Michael McCann Brings Sports Expertise to Mississippi College Law School
May 23, 2014
Michael McCann always scores points with his insightful analysis of legal issues swirling around the sports universe.
One day, the “SI.com” writer is examining the merits of the new lawsuit by retired football players who sued the NFL. They claimed the league provided powerful painkillers to keep them on the field.
The next, McCann is discussing the latest step in the legal wrangling as the NBA seeks to boot Donald Sterling as owner of the LA Clippers.
As the media firestorm rages off the field for millions of sports fans, McCann quietly slipped away in late May to teach sports law classes in Jackson, Mississippi, the heart of SEC Country. But the Distinguished Visiting Hall of Fame professor at the Mississippi College School of Law in Jackson continued to take media calls and pen stories between lectures.
Breaking news or breaking in new law students, McCann is a hot commodity in media circles and on the academic scene.
“Professor Michael McCann is the perfect teacher and commentator for sports law,” says MC Law School dean Jim Rosenblatt. “He has a command and working knowledge of the many aspects of the law that come to focus on a legal issue with a sports setting.”
Whether it’s anti-trust, contracts, tax, labor, employment or intellectual property law, the Massachusetts resident “understands how these disciplines affect the issue at hand,” Rosenblatt says. “He also has the ability the break down complicated issues into concise segments that promote analysis and understanding of the matter.”
In short, McCann brings his “A game” to the table – from interviews on CNN and NBC’s “Today Show” to pounding home a point to law students in Mississippi and New Hampshire.
“Michael brings an uncommon breadth of perspective to his sports law course,” says MC law professor Matt Steffey, who’s frequently quoted by the media on a host of legal issues in Mississippi.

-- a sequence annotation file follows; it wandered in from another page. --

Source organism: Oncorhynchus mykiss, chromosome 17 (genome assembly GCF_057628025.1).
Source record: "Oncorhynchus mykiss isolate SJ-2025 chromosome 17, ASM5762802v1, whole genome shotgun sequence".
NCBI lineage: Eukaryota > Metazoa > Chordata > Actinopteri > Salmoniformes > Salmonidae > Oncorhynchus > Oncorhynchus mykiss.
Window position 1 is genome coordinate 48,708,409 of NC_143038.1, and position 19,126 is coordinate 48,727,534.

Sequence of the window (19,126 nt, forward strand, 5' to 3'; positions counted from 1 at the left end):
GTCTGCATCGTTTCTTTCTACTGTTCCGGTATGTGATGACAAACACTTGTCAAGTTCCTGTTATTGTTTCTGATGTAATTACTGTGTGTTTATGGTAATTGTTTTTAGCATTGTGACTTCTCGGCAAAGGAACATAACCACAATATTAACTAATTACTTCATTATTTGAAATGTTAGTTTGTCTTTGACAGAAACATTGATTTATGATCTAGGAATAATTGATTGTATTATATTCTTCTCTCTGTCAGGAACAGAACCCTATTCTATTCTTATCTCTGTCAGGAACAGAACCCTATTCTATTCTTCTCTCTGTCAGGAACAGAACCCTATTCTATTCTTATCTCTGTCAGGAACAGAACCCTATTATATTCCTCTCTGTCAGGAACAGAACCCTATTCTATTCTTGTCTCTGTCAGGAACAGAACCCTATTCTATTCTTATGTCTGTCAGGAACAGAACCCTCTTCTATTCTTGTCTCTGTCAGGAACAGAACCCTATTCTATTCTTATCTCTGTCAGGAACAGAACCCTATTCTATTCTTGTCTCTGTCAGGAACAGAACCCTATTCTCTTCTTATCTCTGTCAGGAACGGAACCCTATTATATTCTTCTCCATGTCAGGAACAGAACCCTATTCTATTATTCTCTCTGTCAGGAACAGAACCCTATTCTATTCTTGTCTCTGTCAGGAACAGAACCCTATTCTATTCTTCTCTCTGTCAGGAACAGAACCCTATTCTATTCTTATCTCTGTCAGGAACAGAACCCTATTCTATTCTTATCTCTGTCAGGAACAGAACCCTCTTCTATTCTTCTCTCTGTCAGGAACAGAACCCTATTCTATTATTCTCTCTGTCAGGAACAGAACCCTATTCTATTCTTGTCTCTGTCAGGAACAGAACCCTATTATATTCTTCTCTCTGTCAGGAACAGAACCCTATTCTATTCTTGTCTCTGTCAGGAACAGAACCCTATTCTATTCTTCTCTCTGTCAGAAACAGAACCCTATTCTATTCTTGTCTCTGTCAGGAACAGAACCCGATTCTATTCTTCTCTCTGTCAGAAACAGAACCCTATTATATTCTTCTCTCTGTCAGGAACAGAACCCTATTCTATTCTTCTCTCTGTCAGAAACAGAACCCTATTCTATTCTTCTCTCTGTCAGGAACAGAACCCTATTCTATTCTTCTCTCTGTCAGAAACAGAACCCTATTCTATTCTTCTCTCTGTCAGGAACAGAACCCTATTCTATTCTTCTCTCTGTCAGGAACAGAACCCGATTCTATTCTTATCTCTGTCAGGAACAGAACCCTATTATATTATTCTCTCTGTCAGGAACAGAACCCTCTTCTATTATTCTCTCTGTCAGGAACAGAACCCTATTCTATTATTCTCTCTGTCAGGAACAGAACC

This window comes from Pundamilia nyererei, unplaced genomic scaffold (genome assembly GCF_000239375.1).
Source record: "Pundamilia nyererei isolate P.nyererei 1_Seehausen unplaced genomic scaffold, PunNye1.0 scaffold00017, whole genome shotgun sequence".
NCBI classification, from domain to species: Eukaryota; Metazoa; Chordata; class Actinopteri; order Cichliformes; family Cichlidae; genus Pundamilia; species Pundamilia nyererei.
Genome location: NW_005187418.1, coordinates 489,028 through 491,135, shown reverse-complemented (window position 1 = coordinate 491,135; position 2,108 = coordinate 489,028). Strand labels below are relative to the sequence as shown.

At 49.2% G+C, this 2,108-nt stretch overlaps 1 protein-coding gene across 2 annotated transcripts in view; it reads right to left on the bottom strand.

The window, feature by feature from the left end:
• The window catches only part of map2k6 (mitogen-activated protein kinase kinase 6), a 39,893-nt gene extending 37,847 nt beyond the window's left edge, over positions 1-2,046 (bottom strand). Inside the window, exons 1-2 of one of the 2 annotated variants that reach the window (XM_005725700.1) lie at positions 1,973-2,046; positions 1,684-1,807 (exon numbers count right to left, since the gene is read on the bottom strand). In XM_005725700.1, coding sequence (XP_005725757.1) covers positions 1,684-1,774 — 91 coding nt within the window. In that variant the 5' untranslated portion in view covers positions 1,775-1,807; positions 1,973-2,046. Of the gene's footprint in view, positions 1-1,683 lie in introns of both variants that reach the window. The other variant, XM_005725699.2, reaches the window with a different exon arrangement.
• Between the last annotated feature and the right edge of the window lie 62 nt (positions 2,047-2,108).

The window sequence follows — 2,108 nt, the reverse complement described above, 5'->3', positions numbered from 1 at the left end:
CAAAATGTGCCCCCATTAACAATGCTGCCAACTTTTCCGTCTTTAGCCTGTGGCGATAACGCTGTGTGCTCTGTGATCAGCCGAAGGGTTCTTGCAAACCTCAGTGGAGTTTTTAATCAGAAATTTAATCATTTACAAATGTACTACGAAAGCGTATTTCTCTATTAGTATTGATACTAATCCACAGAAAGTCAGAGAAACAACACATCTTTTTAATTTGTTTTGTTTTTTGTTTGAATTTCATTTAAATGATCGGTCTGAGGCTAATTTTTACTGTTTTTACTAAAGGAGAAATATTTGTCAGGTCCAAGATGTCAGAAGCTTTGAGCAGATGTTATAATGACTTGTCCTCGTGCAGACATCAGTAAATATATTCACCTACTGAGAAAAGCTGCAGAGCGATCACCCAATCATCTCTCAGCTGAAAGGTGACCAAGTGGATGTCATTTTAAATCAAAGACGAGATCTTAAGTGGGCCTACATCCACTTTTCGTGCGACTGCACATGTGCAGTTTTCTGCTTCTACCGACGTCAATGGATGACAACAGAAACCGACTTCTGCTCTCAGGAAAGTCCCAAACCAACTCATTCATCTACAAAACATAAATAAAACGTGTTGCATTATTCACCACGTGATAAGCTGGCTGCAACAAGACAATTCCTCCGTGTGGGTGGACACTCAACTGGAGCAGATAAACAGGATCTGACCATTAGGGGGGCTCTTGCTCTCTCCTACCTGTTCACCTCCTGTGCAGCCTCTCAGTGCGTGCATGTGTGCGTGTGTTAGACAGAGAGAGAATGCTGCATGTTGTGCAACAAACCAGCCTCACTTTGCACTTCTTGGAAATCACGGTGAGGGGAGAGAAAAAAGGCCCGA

“Students are especially eager to engage with professors who are relevant to the larger world – whether through scholarship, government service or as part of the ongoing public dialogue,” Steffey said. “Michael’s work with various media outlets definitely brings this aspect to his teaching.”
Showcased on McCann’s radar screen is the lawsuit filed May 20 by eight retired NFL players who argued the league never warned them about the long-term health dangers of pain killers and anti-inflammatories.
Their claims could grow to become a class action lawsuit involving more than 500 former pro football players. Meanwhile, the NFL tries to persuade a federal judge to accept a $765 million settlement with another group of players who claim the league hid or ignored the effects of concussions and head trauma.
The founding director of the Sports & Entertainment Law Institute at the University of New Hampshire, McCann has been running a sports law marathon in recent weeks.
With the Donald Sterling case, the new litigation on NFL painkillers, talk of paying college football players and much more, the Boston Red Sox fan has appeared on a blitz of national TV programs. He fielded questions on 15 national TV shows in the last month – from CBS News to NBC’s “Today Show” and numerous interviews with CNN’s Don Lemon.
Since April 26, the Harvard Law School graduate has penned 13 articles for SI.com, one for “Sports Illustrated” and a new piece May 22 detailing the NFL painkillers lawsuit on Peter King’s Monday Morning Quarterback. “The lawsuit depicts the NFL as a greedy enterprise which viewed players as disposable assets and treated them more like thoroughbreds than humans,” McCann writes in “The MMQB.”
A former full-time Mississippi College law professor, McCann has nearly 23,000 Twitter followers. He’s a regular on Facebook, too.
McCann shows no signs of slowing down as sports fans keep tabs on player contract disputes, off-the-field legal fights, the NCAA Division I football playoff system starting next fall and other burning topics for ESPN lovers.
When he’s not giving his take on sports law issues or teaching students, McCann enjoys life in Andover, Massachusetts with his wife, Kara, a real estate and banking analyst.
His career in sports law should keep McCann running sprints through the summer, fall and the years ahead. Says Steffey: “Media coverage of the legal troubles of athletes and owners is certainly booming.”
To follow Michael McCann on Twitter go to @McCannSportsLaw.
Contact Andy Kanengiser, University News Coordinator, at 601.925.7760 or at firstname.lastname@example.org.